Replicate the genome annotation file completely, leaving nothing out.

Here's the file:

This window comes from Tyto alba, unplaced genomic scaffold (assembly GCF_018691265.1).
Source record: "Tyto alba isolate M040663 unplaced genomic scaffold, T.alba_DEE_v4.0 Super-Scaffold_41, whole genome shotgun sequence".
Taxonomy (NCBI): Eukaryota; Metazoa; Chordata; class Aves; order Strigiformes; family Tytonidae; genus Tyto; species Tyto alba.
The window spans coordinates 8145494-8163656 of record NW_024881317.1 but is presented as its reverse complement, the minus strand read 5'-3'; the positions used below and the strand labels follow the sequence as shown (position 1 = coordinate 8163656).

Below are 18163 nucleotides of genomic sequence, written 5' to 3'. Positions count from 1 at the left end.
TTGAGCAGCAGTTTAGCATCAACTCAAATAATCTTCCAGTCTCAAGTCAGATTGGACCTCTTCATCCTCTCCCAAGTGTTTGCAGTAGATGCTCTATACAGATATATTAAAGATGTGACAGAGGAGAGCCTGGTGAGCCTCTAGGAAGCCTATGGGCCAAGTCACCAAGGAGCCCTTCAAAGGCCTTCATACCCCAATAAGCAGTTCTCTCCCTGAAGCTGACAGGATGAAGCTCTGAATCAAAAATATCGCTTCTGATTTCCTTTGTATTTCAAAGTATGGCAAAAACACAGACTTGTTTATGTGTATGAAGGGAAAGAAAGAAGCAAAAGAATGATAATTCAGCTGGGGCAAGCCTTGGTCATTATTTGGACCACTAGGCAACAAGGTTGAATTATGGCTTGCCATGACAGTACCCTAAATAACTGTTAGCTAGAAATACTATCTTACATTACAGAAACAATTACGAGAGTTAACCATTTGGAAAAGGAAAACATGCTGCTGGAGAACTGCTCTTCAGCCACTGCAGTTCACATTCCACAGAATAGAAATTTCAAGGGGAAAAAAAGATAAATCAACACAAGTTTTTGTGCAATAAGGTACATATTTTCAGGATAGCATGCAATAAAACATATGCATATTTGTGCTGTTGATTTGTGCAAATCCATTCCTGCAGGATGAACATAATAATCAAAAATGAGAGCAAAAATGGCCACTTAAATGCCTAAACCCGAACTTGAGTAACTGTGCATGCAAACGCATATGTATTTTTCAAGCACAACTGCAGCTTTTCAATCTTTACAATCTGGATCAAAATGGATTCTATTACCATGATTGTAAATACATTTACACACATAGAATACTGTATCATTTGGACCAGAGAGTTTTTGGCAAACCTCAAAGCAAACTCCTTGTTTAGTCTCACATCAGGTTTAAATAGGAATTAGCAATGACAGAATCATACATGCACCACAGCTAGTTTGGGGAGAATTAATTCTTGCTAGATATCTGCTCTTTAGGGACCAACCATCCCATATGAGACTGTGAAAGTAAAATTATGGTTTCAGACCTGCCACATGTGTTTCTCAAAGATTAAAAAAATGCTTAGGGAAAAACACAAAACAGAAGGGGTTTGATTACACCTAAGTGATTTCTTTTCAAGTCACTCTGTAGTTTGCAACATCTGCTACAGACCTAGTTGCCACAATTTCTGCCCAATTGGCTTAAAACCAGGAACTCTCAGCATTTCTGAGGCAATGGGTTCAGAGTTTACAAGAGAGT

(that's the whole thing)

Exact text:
This window comes from Tyto alba, unplaced genomic scaffold (assembly GCF_018691265.1).
Source record: "Tyto alba isolate M040663 unplaced genomic scaffold, T.alba_DEE_v4.0 Super-Scaffold_41, whole genome shotgun sequence".
Taxonomy (NCBI): Eukaryota; Metazoa; Chordata; class Aves; order Strigiformes; family Tytonidae; genus Tyto; species Tyto alba.
The window spans coordinates 8145494-8163656 of record NW_024881317.1 but is presented as its reverse complement, the minus strand read 5'-3'; the positions used below and the strand labels follow the sequence as shown (position 1 = coordinate 8163656).

Below are 18163 nucleotides of genomic sequence, written 5' to 3'. Positions count from 1 at the left end.
TTGAGCAGCAGTTTAGCATCAACTCAAATAATCTTCCAGTCTCAAGTCAGATTGGACCTCTTCATCCTCTCCCAAGTGTTTGCAGTAGATGCTCTATACAGATATATTAAAGATGTGACAGAGGAGAGCCTGGTGAGCCTCTAGGAAGCCTATGGGCCAAGTCACCAAGGAGCCCTTCAAAGGCCTTCATACCCCAATAAGCAGTTCTCTCCCTGAAGCTGACAGGATGAAGCTCTGAATCAAAAATATCGCTTCTGATTTCCTTTGTATTTCAAAGTATGGCAAAAACACAGACTTGTTTATGTGTATGAAGGGAAAGAAAGAAGCAAAAGAATGATAATTCAGCTGGGGCAAGCCTTGGTCATTATTTGGACCACTAGGCAACAAGGTTGAATTATGGCTTGCCATGACAGTACCCTAAATAACTGTTAGCTAGAAATACTATCTTACATTACAGAAACAATTACGAGAGTTAACCATTTGGAAAAGGAAAACATGCTGCTGGAGAACTGCTCTTCAGCCACTGCAGTTCACATTCCACAGAATAGAAATTTCAAGGGGAAAAAAAGATAAATCAACACAAGTTTTTGTGCAATAAGGTACATATTTTCAGGATAGCATGCAATAAAACATATGCATATTTGTGCTGTTGATTTGTGCAAATCCATTCCTGCAGGATGAACATAATAATCAAAAATGAGAGCAAAAATGGCCACTTAAATGCCTAAACCCGAACTTGAGTAACTGTGCATGCAAACGCATATGTATTTTTCAAGCACAACTGCAGCTTTTCAATCTTTACAATCTGGATCAAAATGGATTCTATTACCATGATTGTAAATACATTTACACACATAGAATACTGTATCATTTGGACCAGAGAGTTTTTGGCAAACCTCAAAGCAAACTCCTTGTTTAGTCTCACATCAGGTTTAAATAGGAATTAGCAATGACAGAATCATACATGCACCACAGCTAGTTTGGGGAGAATTAATTCTTGCTAGATATCTGCTCTTTAGGGACCAACCATCCCATATGAGACTGTGAAAGTAAAATTATGGTTTCAGACCTGCCACATGTGTTTCTCAAAGATTAAAAAAATGCTTAGGGAAAAACACAAAACAGAAGGGGTTTGATTACACCTAAGTGATTTCTTTTCAAGTCACTCTGTAGTTTGCAACATCTGCTACAGACCTAGTTGCCACAATTTCTGCCCAATTGGCTTAAAACCAGGAACTCTCAGCATTTCTGAGGCAATGGGTTCAGAGTTTACAAGAGAGT